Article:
Thursday, July 18, 2013

Edith Wharton and The Mount

My introduction to Edith Wharton occurred at age nine. I was the first of my siblings to come down with the chicken pox and was quarantined in my mother's bedroom where she read aloud to me from The House of Mirth. One of my clearest childhood memories, near the end of my convalescence, is of my mother's tears accompanying her narration of the tragic end of Lily Bart's life. While I could not, at nine-years-old, fully comprehend the circumstances of the story, it revealed a rare view of my mother who was a distant figure throughout my childhood, and a fascination with the author was born. In later years I read all of Edith Wharton's best known novels, at least twice, as well as a few of her lesser known stories, and my interest in her has never dwindled.


Wharton lead a curious life for a woman of her time and position in society. In addition to her writing, an unconventional occupation for 'a lady' of her day, she traveled extensively. While the girls are currently at camp, Mr. H and I have decamped to the Berkshires for a few days of exploration. Day One included a visit to The Mount, the house in Lenox, Massachusetts that Wharton built as a refuge and which was inspired by houses she had seen in Europe.


Wharton originally hired her great friend, Ogden Codman, to design the interiors of The Mount - they had co-authored The Decoration of Houses - but she soon decided his taste was too extravagant and a short time after hiring him asked him to leave the project in the hope of preserving their friendship and her financial stability.



The interiors and many of the furnishings in my grandmother's house in Rhode Island were also designed by Ogden Codman (my green bookcases are his work) and although his work on Wharton's house was cut short, I recognized several Codman signatures in The Mount.


The library holds two-thirds of Wharton's personal collection of books. After her death the contents of the library were left to two god-sons in England where one-third was destroyed during World War II. The remaining books were returned to the house almost 100 years later in 2006 following its substantial restoration. The design of Wharton’s library echoes her philosophy that the primary decoration of this room should be its books.


Wharton's boudoir, designed by Codman and which she used as an office, is the most elaborately decorated room on the bedroom floor. Extensive research prior to the house's restoration guided the selection of paint and fabric.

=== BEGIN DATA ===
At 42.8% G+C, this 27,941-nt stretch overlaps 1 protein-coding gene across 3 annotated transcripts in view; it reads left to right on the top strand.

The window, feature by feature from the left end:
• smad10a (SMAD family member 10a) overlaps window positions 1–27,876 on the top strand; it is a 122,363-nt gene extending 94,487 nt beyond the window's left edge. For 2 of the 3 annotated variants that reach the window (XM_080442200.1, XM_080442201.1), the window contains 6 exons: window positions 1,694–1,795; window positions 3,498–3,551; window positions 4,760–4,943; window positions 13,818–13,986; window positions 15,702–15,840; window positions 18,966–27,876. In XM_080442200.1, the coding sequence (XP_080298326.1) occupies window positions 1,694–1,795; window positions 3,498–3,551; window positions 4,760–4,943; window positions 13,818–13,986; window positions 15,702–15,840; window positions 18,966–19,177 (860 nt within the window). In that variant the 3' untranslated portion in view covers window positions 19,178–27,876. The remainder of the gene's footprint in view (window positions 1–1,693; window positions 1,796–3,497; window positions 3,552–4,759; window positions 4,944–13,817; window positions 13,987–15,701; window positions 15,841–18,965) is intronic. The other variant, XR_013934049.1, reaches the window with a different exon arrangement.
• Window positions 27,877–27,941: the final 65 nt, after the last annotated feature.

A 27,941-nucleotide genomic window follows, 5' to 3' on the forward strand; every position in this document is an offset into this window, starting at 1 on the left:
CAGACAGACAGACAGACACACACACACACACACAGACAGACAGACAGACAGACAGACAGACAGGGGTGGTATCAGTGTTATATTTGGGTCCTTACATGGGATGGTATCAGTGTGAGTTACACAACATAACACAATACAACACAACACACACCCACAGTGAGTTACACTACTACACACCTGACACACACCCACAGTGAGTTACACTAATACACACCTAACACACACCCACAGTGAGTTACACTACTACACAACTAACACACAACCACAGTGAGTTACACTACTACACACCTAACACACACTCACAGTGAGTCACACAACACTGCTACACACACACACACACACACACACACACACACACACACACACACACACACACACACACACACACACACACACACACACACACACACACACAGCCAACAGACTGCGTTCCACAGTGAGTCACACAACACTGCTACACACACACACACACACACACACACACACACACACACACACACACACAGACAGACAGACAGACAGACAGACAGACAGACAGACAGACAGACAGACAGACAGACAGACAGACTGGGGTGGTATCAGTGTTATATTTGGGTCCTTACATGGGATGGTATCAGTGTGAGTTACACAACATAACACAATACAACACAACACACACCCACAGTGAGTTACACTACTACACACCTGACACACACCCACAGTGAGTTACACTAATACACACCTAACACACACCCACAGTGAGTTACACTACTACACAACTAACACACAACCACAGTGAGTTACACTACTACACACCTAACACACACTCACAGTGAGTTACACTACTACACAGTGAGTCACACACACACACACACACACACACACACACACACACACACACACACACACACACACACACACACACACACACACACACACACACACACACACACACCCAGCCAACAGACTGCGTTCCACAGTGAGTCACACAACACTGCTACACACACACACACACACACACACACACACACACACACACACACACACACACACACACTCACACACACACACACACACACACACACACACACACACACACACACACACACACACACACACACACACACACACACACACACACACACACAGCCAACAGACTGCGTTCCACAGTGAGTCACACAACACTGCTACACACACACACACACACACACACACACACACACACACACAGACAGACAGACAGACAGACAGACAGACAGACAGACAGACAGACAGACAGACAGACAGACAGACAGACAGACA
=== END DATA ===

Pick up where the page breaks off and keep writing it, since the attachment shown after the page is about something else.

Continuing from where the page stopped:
While publicity photos exist of Wharton writing at her desk, the fact is that she did most of her writing in bed accompanied by the small dogs that were like children to her. As they were married for companionship rather than love, in addition to the fact that Teddy Wharton suffered from mental illness, the couple never had children of their own but raised a number of dogs that are buried in a small plot on the grounds. The portraits above the bed are of Wharton's father and two brothers.


The gardens at The Mount are a compact exhibit of beauty and European-influenced symmetry. It was in Lenox that Wharton penned Italian Villas and Their Gardens. Her belief that "gardens should be divided into rooms and planned in concert with the house and the natural landscape" is readily apparent.


Behind the house there are two distinct garden rooms connected by a lime walk. The following photos are of the Italinate walled garden - cool and shady.





The lime walk.



At the other end of the walk, the sunny flower garden and dolphin fountain.



Wharton referred to The Mount as her "first real home" and many of the precepts of architecture and design that she wrote about are evident here; it is a significant part of her autobiography. As it is sited in a beautiful location in the heart of the best antiquing in Western Massachusetts, a visit to The Mount is the perfect getaway for anyone interested in art and design. More information on the house and grounds can be found here.

Wednesday, July 10, 2013

My Personal Theory of Evolution

The last 10 months have seen a lot of changes at Church Street - some big, some small, the majority welcome, a few painful - but the occupants of this house have shown themselves to be hale and hearty souls, weathering storms with senses of humor intact, and proving that rough waters do indeed make good sailors. I have never felt more proud of my girls or more grateful to Mr. H for his unwavering support and good nature. Personally, I am embracing the challenges that keep me evolving as a person and prevent the days from becoming static. This is living a full and rich life.

One exciting development on the professional front is my ongoing photo styling work for Simon Pearce. It is a dream collaboration. To be part of promoting a brand I have loved and collected for years under the tutelage of an art director whose talent I have long admired and respected feels like the most extraordinary good fortune.

Below are some shots from three recent marketing campaigns. The majority of our current work will be unveiled in Simon Pearce's fall website features so stay tuned and check back in September.











I have posted additional photos on my website - please have a look - I have made some changes there (along with those you probably noticed here) and I always love your feedback. In addition, next week I will begin publishing on Wordpress. Any advice from those working on that platform would be most welcome!